As a commercial printing professional, you probably already know the value of using LinkedIn to connect with business partners, colleagues and peers. But did you know Twitter is also a great place to connect with print professionals?

I recently participated in my second Twitter chat, #PrintChat, which happens every Wednesday at 4:00 pm EST and is organized by Print Media Center, and I found it to be a very valuable experience. For those unfamiliar with Twitter chats, these are virtual conversations that take place during a specific time on Twitter and can be followed with a common hashtag. The conversation begins with the moderator asking a question and each participant tweets his or her response. #PrintChat typically lasts an hour and includes at least five questions, which result in hundreds of tweets from dozens of people.

Why Participate in Twitter Chats

We print professionals work in a very technical industry with its own language, which means it can be difficult to find people who speak the same language. Tweeting from @FUJIFILMGS, I thoroughly enjoyed spending time reading my peers’ experiences and perspectives on the print industry, as well as sharing some of mine.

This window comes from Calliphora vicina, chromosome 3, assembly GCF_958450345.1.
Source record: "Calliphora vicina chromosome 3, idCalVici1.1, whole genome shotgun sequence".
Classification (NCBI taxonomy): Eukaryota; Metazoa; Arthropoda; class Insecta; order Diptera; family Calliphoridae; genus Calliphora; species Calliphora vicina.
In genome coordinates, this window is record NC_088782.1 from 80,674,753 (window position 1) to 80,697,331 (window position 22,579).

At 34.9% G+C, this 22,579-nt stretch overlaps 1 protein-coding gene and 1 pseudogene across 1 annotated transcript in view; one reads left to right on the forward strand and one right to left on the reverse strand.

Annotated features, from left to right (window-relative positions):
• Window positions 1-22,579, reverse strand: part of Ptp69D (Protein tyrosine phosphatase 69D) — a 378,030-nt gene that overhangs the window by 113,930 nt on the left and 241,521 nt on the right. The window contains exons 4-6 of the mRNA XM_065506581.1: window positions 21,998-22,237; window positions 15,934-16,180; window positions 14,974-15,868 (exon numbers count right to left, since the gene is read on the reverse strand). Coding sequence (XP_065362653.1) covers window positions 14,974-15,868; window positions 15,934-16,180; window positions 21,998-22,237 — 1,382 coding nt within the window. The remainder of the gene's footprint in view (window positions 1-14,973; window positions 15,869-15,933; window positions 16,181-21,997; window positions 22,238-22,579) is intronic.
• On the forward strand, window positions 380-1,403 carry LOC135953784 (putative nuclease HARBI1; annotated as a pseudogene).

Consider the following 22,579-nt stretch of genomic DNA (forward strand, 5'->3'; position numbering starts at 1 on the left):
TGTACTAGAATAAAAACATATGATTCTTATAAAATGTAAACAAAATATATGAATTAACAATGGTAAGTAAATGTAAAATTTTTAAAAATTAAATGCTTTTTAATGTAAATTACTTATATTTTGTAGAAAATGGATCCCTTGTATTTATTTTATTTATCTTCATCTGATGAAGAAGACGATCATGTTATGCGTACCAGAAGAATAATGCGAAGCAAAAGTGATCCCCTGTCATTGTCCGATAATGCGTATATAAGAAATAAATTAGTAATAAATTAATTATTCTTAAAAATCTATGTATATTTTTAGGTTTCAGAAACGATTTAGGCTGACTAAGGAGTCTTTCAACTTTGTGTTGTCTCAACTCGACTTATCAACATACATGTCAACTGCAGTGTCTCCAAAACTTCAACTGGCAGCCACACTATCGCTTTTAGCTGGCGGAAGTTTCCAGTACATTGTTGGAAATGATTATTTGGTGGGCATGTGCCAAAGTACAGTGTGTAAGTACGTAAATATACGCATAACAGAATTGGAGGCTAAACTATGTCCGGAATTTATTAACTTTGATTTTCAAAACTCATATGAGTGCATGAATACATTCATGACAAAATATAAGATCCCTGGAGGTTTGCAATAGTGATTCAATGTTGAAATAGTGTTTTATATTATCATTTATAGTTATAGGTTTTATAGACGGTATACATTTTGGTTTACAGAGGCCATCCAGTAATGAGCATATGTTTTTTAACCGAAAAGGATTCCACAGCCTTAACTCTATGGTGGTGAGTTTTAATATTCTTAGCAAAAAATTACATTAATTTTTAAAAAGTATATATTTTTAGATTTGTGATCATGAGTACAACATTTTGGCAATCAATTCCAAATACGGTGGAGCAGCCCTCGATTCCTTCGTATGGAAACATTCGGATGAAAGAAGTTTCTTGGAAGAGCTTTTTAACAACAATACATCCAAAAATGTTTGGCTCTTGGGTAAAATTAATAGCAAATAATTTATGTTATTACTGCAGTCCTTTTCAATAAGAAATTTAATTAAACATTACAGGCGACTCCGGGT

I was excited to find #PrintChat because it meant having the opportunity to chat with people who share my passion for the printing industry.

Other Ways to Engage with Print Professionals on Twitter

#PrintChat is fun and informative, but it only happens once per week, so I encourage you to find additional ways to engage with your industry peers. Below are a few tips.

  1. Follow #PrintChat participants, as well as colleagues, companies and trade publications. Make sure to skim through your Twitter feed occasionally to read what they are tweeting. If you like a tweet you see, either “like” it or tap the Retweet icon (it will then show up on your Twitter feed).
  2. Create a Twitter list and add print professionals and your favorite trade publications to it. This is a great way to skim through print industry-only tweets. Read these instructions for creating a Twitter list.
  3. Search hashtags to find people and content that interests you. For example, I am particularly interested in wide-format printing, so I type #wideformat into the search box to read what people are saying and find new people to follow.

Social media is here to stay, so I hope you will take advantage of this powerful tool for professional development. Follow me on Twitter at @BeckyBusiness.